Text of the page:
Walker v. Martin, ___ U.S. ___ , 131 S.Ct. 1120, 1127-1128 (2011) (abrogating Townsend v. Knowles , 562 F.3d 1200 (9th Cir. 2009)).

The only procedural bar[2] that need be discussed here is that of successive petition, i.e., a Clark bar, as all of the aforementioned claims (with two exceptions noted) were brought in a successive petition. In addition to the substantive law regarding procedural default, the Ninth Circuit has constructed a procedural process for invocation of the bar. First, a respondent must expressly invoke the bar. Second, a petitioner must articulate specific reasons why he believes the bar to be invalid under federal procedural default law. An exception to this specific articulation is the situation where the Ninth Circuit has previously held the bar to be inadequate, or not clearly established/regularly followed; in this situation all a petitioner need do is object to the invocation of the bar. If petitioner meets his burden, respondent then has the ultimate burden of proving the legitimacy of the bar. See Bennett v. Mueller , 322 F.3d 573 (9th Cir. 2003); King v. Lamarque , 464 F.3d 963, 967-68 (9th Cir. 2006).

In this case, respondent did invoke the bar of successive petition, Answer at 11-13, and it is obvious that the successive petition bar applied to all claims set forth in the second set of habeas petitions, in that the character of a successive or second petition does not change according to what claims are contained within the successive petition. While claim specific bars must be unambiguously invoked for the specific claim to be defaulted, Chambers v. McDaniel , 549 F.3d 1191, 1197 (9th Cir. 2008), a successive petition, by definition, references all claims contained within-whether truly successive (a repeated claim) or abusive (raising a new claim).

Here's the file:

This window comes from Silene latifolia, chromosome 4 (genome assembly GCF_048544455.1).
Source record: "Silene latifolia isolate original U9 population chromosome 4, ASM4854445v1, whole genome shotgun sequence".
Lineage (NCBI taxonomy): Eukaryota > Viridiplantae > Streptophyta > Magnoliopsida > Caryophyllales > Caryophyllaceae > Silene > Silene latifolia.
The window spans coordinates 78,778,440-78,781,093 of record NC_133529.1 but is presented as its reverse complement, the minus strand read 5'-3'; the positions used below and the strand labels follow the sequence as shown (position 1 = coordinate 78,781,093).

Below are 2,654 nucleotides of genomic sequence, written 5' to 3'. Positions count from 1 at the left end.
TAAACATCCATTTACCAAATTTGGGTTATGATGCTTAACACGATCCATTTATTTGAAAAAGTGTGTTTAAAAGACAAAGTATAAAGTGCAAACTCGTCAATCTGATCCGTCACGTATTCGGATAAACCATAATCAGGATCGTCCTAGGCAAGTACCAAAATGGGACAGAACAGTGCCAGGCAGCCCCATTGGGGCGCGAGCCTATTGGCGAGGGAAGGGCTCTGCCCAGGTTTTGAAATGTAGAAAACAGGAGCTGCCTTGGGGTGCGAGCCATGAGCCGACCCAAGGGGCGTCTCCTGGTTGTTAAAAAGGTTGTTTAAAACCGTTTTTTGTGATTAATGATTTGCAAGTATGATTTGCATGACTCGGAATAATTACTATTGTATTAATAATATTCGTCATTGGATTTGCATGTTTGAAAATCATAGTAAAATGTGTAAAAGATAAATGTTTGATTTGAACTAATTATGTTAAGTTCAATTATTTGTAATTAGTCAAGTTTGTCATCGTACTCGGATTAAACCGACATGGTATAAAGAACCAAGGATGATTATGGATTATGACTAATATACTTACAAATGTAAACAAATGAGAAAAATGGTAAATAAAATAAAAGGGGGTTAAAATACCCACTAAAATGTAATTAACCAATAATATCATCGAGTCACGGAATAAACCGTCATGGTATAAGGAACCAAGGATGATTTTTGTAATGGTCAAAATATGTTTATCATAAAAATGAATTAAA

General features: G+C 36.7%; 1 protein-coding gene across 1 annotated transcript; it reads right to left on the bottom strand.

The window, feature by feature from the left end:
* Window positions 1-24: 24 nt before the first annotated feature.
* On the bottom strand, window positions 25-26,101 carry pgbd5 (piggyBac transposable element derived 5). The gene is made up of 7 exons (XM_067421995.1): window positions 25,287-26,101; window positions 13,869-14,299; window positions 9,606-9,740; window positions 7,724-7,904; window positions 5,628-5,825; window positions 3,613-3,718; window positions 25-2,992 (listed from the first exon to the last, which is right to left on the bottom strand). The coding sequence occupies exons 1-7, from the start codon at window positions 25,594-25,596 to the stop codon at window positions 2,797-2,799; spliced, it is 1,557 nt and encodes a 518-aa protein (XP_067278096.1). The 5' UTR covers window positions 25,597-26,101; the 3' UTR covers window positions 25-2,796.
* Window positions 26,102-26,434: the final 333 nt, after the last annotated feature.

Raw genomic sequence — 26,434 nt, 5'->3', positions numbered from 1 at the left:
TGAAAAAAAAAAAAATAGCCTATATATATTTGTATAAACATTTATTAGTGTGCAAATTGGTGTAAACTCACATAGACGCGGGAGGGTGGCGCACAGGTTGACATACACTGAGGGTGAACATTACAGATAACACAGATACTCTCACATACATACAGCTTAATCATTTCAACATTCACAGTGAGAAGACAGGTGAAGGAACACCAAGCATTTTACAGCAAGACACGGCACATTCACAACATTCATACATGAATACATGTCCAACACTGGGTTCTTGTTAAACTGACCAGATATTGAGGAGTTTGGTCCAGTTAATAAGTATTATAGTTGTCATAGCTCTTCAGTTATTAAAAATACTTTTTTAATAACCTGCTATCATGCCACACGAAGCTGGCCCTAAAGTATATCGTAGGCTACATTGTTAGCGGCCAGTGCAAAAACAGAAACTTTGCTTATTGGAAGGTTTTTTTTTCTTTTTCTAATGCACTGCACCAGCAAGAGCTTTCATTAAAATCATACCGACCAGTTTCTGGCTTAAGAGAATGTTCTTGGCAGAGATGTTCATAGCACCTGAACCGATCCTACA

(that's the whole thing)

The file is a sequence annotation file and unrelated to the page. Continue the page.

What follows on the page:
While the Ninth Circuit has previously refused to legitimize the Clark timeliness procedural bar, there is no such case law regarding successive petitions determined to be so post-Clark. See Stancle v. Clay , 692 F.3d 948, 957 (9th Cir. 2012): "We agree that California courts do not generally review unjustified successive petitions. See In re Morgan , 50 Cal.4th 932, 114 Cal.Rptr.3d 591, 237 P.3d 993, 1001 (2010) (Corrigan, J., concurring and dissenting); In re Clark , 5 Cal.4th 750, 21 Cal.Rptr.2d 509, 855 P.2d 729, 740-42 (1993)." See also Siripongs v. Calderon , 35 F.3d 1308, 1318 (9th Cir.1994) (concluding that before Clark, California's successive petition rules were not adequate and independent).

Moreover, one could reasonably argue, and the undersigned so finds, that the Supreme Court's disavowal of the Ninth's Circuit's objections to invocation of Clark in the timeliness context also stood to disavow any objection to the related, successive petition bar. After Martin, petitioner would have the burden of specific articulation of reasons why the successive petition bar could not be applied to his case.

In any event, petitioner made no objection whatsoever to invocation of the bar, much less a specific articulation why the bar could not be applied. Therefore, respondent did not bear the burden of validating the bar. Claim 4 (Reasonable Doubt) is clearly defaulted as successive.

However, one point need be finally considered-the equitable point that with respect to the ineffective assistance of trial counsel claims posited in the petition (Claims 3 and 5)-procedural default incurred because of failing to raise this claim in the initial petition, which generally cannot be reviewed on appeal, may be excused.[3] Such was the holding of Martinez v. Ryan, ___ U.S. ___ , 132 S.Ct. 1309 (2012).